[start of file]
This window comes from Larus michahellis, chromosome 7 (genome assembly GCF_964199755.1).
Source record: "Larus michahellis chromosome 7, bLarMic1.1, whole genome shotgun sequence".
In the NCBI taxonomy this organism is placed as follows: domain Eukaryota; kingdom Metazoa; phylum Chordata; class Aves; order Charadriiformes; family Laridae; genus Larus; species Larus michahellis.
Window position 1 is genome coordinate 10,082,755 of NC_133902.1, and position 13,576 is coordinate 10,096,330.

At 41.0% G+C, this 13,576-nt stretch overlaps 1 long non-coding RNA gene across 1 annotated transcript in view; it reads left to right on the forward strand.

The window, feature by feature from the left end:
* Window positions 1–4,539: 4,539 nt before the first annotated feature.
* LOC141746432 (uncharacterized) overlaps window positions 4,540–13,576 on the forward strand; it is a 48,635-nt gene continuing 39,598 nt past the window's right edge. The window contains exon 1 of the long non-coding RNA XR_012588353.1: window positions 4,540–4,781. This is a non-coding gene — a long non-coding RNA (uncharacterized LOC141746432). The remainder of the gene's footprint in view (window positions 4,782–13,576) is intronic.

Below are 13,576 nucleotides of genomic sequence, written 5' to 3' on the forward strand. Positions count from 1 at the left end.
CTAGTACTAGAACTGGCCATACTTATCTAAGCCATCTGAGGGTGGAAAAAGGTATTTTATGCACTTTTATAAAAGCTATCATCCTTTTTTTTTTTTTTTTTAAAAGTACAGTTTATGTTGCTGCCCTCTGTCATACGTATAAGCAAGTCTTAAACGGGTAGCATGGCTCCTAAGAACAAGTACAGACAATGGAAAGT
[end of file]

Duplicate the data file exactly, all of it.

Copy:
This window comes from Larus michahellis, chromosome 7 (genome assembly GCF_964199755.1).
Source record: "Larus michahellis chromosome 7, bLarMic1.1, whole genome shotgun sequence".
In the NCBI taxonomy this organism is placed as follows: domain Eukaryota; kingdom Metazoa; phylum Chordata; class Aves; order Charadriiformes; family Laridae; genus Larus; species Larus michahellis.
Window position 1 is genome coordinate 10,082,755 of NC_133902.1, and position 13,576 is coordinate 10,096,330.

At 41.0% G+C, this 13,576-nt stretch overlaps 1 long non-coding RNA gene across 1 annotated transcript in view; it reads left to right on the forward strand.

The window, feature by feature from the left end:
* Window positions 1–4,539: 4,539 nt before the first annotated feature.
* LOC141746432 (uncharacterized) overlaps window positions 4,540–13,576 on the forward strand; it is a 48,635-nt gene continuing 39,598 nt past the window's right edge. The window contains exon 1 of the long non-coding RNA XR_012588353.1: window positions 4,540–4,781. This is a non-coding gene — a long non-coding RNA (uncharacterized LOC141746432). The remainder of the gene's footprint in view (window positions 4,782–13,576) is intronic.

Below are 13,576 nucleotides of genomic sequence, written 5' to 3' on the forward strand. Positions count from 1 at the left end.
CTAGTACTAGAACTGGCCATACTTATCTAAGCCATCTGAGGGTGGAAAAAGGTATTTTATGCACTTTTATAAAAGCTATCATCCTTTTTTTTTTTTTTTTTAAAAGTACAGTTTATGTTGCTGCCCTCTGTCATACGTATAAGCAAGTCTTAAACGGGTAGCATGGCTCCTAAGAACAAGTACAGACAATGGAAAGT